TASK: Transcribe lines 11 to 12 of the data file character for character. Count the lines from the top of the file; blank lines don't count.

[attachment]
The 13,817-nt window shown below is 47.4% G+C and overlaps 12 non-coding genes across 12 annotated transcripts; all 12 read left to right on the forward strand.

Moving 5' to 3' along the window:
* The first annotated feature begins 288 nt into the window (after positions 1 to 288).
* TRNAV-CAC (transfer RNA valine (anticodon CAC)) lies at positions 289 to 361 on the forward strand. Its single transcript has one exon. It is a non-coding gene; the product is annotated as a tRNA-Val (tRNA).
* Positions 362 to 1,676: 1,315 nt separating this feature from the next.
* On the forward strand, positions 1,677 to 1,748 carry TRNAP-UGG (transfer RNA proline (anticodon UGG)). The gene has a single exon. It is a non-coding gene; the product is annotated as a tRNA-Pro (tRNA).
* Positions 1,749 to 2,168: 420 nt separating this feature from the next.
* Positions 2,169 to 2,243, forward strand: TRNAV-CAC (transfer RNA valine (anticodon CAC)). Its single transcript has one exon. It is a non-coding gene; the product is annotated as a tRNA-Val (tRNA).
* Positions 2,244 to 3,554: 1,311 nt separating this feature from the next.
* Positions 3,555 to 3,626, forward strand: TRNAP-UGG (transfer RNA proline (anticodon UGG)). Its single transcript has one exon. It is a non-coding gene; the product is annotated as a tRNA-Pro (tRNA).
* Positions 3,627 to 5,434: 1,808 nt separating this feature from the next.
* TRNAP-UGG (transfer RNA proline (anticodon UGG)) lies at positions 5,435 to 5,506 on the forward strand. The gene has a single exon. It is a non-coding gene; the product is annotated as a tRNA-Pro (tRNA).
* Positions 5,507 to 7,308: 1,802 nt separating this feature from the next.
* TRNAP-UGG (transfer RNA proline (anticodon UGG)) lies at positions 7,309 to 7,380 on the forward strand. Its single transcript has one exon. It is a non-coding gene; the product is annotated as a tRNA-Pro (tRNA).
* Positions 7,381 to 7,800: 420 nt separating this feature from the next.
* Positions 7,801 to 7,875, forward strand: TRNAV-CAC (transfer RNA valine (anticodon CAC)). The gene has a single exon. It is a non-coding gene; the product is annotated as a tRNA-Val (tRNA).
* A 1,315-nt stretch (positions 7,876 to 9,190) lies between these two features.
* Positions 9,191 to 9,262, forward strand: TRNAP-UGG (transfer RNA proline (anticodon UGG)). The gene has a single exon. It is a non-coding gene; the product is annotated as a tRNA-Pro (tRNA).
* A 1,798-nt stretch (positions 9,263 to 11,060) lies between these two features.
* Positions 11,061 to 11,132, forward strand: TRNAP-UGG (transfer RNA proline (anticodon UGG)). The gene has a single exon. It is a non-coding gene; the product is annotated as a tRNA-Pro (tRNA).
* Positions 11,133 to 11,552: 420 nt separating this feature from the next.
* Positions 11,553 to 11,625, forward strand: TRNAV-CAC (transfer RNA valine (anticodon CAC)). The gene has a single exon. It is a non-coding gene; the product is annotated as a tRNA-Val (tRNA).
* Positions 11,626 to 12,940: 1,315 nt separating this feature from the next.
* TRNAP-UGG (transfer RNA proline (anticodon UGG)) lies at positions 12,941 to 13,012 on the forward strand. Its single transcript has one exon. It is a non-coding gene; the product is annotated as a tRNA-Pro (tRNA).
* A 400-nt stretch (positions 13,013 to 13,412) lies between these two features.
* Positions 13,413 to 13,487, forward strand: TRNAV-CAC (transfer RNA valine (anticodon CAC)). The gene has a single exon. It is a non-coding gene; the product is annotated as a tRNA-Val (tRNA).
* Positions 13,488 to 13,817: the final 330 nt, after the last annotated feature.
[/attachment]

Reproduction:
* Positions 3,627 to 5,434: 1,808 nt separating this feature from the next.
* TRNAP-UGG (transfer RNA proline (anticodon UGG)) lies at positions 5,435 to 5,506 on the forward strand. The gene has a single exon. It is a non-coding gene; the product is annotated as a tRNA-Pro (tRNA).